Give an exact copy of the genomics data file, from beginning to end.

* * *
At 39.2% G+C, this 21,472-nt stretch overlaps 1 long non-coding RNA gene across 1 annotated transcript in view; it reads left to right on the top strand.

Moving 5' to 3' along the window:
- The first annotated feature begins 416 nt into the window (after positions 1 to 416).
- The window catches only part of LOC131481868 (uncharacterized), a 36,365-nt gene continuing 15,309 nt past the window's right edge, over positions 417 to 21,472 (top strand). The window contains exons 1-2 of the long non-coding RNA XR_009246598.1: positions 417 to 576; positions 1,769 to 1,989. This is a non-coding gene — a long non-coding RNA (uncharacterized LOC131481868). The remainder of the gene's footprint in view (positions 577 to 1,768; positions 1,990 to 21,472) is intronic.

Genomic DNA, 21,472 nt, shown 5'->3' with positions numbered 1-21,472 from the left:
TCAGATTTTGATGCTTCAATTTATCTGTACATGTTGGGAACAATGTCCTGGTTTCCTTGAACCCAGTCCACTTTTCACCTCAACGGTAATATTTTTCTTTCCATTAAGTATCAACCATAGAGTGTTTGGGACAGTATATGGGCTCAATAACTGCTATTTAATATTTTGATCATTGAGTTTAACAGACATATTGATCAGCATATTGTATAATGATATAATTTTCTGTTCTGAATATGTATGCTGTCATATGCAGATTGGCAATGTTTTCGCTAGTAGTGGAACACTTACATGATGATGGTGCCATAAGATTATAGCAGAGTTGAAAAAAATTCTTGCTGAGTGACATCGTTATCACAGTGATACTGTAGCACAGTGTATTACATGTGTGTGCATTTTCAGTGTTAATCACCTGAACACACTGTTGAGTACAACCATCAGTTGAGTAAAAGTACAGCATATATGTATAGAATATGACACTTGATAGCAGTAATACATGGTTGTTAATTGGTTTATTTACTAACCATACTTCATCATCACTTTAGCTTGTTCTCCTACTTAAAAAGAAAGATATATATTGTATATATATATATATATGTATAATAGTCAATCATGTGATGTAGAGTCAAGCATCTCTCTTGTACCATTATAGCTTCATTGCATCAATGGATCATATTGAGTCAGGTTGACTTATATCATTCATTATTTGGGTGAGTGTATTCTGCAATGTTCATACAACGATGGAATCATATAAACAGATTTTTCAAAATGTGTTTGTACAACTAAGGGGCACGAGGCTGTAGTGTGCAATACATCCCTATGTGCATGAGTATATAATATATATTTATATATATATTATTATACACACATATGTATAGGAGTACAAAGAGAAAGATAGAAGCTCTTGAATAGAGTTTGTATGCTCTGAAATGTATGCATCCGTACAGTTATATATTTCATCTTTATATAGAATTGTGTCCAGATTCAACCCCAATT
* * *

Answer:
At 39.2% G+C, this 21,472-nt stretch overlaps 1 long non-coding RNA gene across 1 annotated transcript in view; it reads left to right on the top strand.

Moving 5' to 3' along the window:
- The first annotated feature begins 416 nt into the window (after positions 1 to 416).
- The window catches only part of LOC131481868 (uncharacterized), a 36,365-nt gene continuing 15,309 nt past the window's right edge, over positions 417 to 21,472 (top strand). The window contains exons 1-2 of the long non-coding RNA XR_009246598.1: positions 417 to 576; positions 1,769 to 1,989. This is a non-coding gene — a long non-coding RNA (uncharacterized LOC131481868). The remainder of the gene's footprint in view (positions 577 to 1,768; positions 1,990 to 21,472) is intronic.

Genomic DNA, 21,472 nt, shown 5'->3' with positions numbered 1-21,472 from the left:
TCAGATTTTGATGCTTCAATTTATCTGTACATGTTGGGAACAATGTCCTGGTTTCCTTGAACCCAGTCCACTTTTCACCTCAACGGTAATATTTTTCTTTCCATTAAGTATCAACCATAGAGTGTTTGGGACAGTATATGGGCTCAATAACTGCTATTTAATATTTTGATCATTGAGTTTAACAGACATATTGATCAGCATATTGTATAATGATATAATTTTCTGTTCTGAATATGTATGCTGTCATATGCAGATTGGCAATGTTTTCGCTAGTAGTGGAACACTTACATGATGATGGTGCCATAAGATTATAGCAGAGTTGAAAAAAATTCTTGCTGAGTGACATCGTTATCACAGTGATACTGTAGCACAGTGTATTACATGTGTGTGCATTTTCAGTGTTAATCACCTGAACACACTGTTGAGTACAACCATCAGTTGAGTAAAAGTACAGCATATATGTATAGAATATGACACTTGATAGCAGTAATACATGGTTGTTAATTGGTTTATTTACTAACCATACTTCATCATCACTTTAGCTTGTTCTCCTACTTAAAAAGAAAGATATATATTGTATATATATATATATATGTATAATAGTCAATCATGTGATGTAGAGTCAAGCATCTCTCTTGTACCATTATAGCTTCATTGCATCAATGGATCATATTGAGTCAGGTTGACTTATATCATTCATTATTTGGGTGAGTGTATTCTGCAATGTTCATACAACGATGGAATCATATAAACAGATTTTTCAAAATGTGTTTGTACAACTAAGGGGCACGAGGCTGTAGTGTGCAATACATCCCTATGTGCATGAGTATATAATATATATTTATATATATATTATTATACACACATATGTATAGGAGTACAAAGAGAAAGATAGAAGCTCTTGAATAGAGTTTGTATGCTCTGAAATGTATGCATCCGTACAGTTATATATTTCATCTTTATATAGAATTGTGTCCAGATTCAACCCCAATT